When the Lord God created the cosmos, he placed man as the crown of his creation, made in his image. Man is glorious, but man is also dust. Think of that, we are dirt. I was just out yesterday digging in the dirt. I am still getting it out from under my fingernails. Dirt is not glamorous.
I have been thinking about creation, fall, and redemption. I have been thinking about how that grid shapes parenting.
Here is the first point — in creation we are dust. That means God alone is God, we are dependent creatures. We cannot survive apart from the continuous sustaining work of God. He sustains directly and he sustains through air and water and food.
Not only do we need God and food to exist, we need others. We are finite, limited, and ignorant of many things. God made us to need others.
This is very humbling.
In the fall, however, we threw off the chains of dust. We asserted our god-ness. We were to be like God. We insisted we did not need anything.
I hate weakness and need. I would rather give large sums of money to others in need than ask for a few dollars. I would rather write books full of wisdom than ask for advice.
But in Christ God provides the power to bring us back to our weakness, and blood to remove the judgment we earned for our impudence before God. Christ makes us humble by his humble life and humble death. The humble One died for the proud ones.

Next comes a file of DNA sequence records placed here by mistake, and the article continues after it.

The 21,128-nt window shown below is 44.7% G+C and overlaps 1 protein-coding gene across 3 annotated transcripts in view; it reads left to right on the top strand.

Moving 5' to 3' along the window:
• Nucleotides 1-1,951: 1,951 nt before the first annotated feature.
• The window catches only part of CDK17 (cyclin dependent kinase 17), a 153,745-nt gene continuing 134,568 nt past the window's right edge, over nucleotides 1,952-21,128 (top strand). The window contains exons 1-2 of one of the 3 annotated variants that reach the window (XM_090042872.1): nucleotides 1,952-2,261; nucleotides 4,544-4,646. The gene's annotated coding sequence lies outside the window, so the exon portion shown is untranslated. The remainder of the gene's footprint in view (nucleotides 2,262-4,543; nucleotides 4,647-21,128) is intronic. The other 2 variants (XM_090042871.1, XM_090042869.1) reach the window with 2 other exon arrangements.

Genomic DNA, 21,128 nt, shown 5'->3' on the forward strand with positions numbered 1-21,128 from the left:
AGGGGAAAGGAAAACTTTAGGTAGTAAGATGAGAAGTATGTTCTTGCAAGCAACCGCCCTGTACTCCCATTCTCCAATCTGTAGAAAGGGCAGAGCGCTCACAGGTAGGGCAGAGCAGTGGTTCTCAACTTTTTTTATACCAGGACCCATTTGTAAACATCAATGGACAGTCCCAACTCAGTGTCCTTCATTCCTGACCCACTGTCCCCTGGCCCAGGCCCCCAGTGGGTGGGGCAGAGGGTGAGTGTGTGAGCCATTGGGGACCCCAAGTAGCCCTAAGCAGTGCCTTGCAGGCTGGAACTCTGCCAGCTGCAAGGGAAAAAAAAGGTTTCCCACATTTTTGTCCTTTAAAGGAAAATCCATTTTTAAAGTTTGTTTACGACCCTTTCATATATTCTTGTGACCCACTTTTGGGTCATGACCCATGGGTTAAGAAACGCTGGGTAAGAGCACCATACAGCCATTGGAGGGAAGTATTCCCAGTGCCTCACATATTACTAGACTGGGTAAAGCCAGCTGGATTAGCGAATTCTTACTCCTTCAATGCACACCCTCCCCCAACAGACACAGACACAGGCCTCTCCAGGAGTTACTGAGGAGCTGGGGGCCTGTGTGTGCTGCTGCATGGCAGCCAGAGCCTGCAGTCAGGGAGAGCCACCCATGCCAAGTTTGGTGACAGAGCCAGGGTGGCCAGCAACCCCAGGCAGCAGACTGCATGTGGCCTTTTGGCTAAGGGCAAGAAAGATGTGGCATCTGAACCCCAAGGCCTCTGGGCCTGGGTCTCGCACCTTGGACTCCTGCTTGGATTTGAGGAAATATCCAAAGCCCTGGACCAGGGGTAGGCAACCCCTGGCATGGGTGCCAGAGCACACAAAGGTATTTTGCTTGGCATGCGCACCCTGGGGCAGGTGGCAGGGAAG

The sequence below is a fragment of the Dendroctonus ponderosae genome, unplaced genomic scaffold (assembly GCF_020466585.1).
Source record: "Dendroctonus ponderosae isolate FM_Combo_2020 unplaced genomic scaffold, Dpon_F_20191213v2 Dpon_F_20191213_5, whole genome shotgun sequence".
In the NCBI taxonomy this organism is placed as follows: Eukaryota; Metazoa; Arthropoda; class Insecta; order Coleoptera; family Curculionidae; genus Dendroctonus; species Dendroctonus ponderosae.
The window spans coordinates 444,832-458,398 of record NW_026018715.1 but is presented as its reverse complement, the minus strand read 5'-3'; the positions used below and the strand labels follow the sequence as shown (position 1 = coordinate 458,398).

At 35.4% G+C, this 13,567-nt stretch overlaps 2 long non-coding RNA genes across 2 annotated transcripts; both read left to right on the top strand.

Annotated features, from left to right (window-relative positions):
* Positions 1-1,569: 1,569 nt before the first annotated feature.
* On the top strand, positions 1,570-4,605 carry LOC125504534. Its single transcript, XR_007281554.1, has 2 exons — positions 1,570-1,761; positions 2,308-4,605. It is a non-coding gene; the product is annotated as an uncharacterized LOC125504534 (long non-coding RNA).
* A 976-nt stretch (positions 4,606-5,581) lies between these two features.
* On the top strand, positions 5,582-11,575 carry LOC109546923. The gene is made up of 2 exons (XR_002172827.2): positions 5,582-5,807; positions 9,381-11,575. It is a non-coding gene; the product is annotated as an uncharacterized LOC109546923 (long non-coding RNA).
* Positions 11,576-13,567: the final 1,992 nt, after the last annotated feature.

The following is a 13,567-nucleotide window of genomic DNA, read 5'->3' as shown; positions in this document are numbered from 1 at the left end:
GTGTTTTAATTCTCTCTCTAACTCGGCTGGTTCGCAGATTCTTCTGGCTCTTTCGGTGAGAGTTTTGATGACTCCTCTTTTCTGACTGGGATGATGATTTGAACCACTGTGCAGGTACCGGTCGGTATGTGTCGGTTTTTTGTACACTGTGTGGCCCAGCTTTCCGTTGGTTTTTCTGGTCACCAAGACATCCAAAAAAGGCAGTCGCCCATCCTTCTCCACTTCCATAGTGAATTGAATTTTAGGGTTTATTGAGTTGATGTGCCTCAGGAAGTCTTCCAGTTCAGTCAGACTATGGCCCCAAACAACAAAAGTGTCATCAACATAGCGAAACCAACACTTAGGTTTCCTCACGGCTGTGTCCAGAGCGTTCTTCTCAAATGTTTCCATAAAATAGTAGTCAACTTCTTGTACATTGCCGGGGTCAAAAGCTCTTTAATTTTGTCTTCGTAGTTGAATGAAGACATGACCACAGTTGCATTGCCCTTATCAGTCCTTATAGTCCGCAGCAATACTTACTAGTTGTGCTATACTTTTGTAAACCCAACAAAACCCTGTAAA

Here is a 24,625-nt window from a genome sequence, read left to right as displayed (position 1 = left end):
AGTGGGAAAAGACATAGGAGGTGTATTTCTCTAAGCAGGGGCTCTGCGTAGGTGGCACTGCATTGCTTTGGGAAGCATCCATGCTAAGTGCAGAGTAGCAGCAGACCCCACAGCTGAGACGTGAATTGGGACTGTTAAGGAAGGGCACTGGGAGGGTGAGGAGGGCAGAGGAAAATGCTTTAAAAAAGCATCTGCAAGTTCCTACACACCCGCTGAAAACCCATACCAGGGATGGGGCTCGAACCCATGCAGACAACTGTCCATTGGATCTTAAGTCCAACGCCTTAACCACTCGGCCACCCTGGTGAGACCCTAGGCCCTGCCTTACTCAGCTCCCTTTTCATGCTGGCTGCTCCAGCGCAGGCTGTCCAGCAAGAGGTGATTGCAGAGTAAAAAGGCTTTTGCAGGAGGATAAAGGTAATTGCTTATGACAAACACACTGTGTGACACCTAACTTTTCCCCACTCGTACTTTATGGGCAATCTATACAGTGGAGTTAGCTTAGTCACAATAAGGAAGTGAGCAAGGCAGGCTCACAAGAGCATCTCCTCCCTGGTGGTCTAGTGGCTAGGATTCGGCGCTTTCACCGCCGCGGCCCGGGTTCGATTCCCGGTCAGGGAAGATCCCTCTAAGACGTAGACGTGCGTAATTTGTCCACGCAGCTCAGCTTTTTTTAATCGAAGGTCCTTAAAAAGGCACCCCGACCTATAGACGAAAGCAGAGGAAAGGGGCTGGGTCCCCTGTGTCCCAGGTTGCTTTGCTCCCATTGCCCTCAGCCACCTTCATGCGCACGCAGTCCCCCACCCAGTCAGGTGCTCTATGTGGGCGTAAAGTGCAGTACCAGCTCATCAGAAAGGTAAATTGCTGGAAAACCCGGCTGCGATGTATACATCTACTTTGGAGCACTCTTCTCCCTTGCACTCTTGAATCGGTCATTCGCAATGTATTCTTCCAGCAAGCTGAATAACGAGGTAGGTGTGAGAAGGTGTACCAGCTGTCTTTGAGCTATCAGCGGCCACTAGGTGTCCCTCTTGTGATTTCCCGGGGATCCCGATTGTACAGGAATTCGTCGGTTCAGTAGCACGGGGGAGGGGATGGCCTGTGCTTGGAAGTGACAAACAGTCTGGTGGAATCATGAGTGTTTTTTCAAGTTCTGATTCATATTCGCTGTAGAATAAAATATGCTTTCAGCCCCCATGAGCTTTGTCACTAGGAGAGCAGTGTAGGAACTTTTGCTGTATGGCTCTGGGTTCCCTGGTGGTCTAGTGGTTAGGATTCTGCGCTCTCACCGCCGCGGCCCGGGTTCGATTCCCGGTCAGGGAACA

So, what does all this have to do with family? and parenting?
It means that I as a parent am weak. I am in way over my head.
The work of procreation, the nurture of a fertilized egg to adult maturity is a work of God. Differentiation of cells, lengthening of bones, neurological and muscular development, the shaping of the brain, puberty and mature physical adulthood, language acquisition, learning — all these are mysterious works of God.
My part as a parent: feed, nurture, love, and discipline, teach and train, explain the Gospel, keep healthy, treat sickness. That’s it. I cannot change the color of my kids hair, give them abilities God has not given them, make them grow faster, or regenerate them.
I find that parents, including myself, act like we have larger part to play. We think that by finding the latest and best methods, the must sure-fire systems of schooling, the most protective oversight — that our kids will turn our bigger, smarter, tougher, better, more godly than others. And all of that sounds to me like self-reliance.
One of the ways I can tell when I am attempting to do what only God can do to discern the presence of anxiety. Yep, anxiety and fear are what happens inside me when I am up against things too wonderful for me. I can;t pull it off — so I am anxious. Anxiety is the laboring of my soul to be more powerful — and failing.
Anxiety in parents shows up in many ways. Control, over-protection, despair, or pride are all marks of the self reliant and anxious parent.
Please do not misunderstand me. God calls us to do our part. And he works through our part. But we are not God. He is.
Parents: you are as weak as your kids. You are just as needy of help as your kids. You are dust. They are dust. As you parent, look to the One who inhabits eternity and lean into him in all those moments of weakness.